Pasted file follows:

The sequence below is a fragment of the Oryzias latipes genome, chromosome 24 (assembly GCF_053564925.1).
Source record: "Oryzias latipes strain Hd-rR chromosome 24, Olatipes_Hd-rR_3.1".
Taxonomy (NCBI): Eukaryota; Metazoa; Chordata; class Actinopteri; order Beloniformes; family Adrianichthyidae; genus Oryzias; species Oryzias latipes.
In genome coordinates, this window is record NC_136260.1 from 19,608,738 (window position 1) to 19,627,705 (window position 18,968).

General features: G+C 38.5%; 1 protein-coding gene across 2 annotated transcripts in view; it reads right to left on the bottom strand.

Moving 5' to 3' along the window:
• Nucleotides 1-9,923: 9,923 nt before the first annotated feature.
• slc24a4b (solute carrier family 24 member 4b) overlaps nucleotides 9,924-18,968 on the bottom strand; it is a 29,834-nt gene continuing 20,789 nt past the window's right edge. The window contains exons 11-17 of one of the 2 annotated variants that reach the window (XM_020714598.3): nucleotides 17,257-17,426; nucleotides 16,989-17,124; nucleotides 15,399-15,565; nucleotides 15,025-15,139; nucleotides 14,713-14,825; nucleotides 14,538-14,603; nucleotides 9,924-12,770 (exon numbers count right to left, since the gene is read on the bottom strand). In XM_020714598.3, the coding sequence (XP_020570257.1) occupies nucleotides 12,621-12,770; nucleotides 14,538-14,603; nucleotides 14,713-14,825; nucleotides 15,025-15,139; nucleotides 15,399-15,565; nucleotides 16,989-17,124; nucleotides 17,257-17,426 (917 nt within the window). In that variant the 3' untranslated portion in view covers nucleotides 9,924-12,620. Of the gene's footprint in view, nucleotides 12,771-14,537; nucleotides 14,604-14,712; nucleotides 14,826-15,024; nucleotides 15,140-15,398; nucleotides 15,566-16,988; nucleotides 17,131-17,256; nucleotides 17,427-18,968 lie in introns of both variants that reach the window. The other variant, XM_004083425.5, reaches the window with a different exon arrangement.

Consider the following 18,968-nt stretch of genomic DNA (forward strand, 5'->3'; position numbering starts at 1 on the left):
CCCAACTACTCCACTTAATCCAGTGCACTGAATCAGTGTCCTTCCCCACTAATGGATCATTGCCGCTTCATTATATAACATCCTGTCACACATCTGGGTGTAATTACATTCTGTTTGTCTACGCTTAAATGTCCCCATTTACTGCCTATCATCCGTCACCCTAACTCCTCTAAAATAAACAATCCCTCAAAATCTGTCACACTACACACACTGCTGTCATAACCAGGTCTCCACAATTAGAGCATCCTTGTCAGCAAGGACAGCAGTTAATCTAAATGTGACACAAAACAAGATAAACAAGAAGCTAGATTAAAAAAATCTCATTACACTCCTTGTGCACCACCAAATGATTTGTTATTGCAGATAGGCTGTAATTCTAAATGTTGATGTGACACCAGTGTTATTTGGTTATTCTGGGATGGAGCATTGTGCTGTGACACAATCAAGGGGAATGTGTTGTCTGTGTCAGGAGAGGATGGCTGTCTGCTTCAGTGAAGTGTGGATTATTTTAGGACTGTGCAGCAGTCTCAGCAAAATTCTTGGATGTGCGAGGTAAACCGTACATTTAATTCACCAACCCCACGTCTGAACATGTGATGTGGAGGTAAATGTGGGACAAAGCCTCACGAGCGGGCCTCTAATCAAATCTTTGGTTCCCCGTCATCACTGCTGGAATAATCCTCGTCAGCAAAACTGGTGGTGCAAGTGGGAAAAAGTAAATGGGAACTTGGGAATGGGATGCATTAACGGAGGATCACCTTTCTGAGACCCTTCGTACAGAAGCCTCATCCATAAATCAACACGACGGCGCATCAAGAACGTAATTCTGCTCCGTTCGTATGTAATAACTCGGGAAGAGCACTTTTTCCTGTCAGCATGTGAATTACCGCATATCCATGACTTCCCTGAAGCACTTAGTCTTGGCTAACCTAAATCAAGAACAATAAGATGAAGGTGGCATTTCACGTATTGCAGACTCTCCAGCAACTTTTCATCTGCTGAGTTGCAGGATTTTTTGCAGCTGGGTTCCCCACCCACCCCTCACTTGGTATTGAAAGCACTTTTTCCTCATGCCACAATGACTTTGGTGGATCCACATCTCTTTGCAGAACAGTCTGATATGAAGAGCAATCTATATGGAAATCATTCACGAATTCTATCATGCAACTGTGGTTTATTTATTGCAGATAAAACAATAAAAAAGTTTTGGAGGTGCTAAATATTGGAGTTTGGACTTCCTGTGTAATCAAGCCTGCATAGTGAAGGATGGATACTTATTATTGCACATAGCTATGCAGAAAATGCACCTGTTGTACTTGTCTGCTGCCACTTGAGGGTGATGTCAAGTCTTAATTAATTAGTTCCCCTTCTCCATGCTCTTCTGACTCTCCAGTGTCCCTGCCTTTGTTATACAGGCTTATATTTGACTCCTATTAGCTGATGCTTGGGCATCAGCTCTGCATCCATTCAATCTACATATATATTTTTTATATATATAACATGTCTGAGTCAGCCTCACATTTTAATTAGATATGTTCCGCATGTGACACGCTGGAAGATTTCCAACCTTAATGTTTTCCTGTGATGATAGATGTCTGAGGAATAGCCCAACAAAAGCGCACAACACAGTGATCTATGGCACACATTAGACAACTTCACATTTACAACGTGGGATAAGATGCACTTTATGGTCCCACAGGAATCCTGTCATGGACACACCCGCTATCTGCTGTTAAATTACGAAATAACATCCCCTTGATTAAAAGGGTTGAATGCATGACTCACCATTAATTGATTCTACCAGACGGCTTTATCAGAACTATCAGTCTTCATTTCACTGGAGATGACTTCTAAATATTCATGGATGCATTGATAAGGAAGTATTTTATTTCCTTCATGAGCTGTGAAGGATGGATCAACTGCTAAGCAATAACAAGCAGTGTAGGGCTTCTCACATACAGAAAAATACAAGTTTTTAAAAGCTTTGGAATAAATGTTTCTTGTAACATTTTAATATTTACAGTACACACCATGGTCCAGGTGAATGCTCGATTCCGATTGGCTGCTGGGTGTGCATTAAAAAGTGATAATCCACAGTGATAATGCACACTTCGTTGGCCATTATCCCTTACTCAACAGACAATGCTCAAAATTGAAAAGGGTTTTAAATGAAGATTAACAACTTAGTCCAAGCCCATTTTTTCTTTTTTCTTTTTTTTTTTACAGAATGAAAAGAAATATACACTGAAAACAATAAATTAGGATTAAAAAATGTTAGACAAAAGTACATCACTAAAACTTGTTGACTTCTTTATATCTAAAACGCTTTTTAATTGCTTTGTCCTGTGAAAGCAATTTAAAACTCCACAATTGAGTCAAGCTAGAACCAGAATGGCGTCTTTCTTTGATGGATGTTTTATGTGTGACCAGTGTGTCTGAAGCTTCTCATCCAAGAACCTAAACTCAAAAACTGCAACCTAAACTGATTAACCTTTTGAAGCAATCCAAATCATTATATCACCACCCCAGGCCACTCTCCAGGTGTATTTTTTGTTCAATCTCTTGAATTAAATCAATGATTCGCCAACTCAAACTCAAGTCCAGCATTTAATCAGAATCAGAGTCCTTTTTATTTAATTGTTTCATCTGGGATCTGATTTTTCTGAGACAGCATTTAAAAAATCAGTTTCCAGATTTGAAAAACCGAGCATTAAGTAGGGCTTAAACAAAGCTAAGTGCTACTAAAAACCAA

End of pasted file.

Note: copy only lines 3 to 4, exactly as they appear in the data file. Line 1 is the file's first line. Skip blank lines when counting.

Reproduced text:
Taxonomy (NCBI): Eukaryota; Metazoa; Chordata; class Actinopteri; order Beloniformes; family Adrianichthyidae; genus Oryzias; species Oryzias latipes.
In genome coordinates, this window is record NC_136260.1 from 19,608,738 (window position 1) to 19,627,705 (window position 18,968).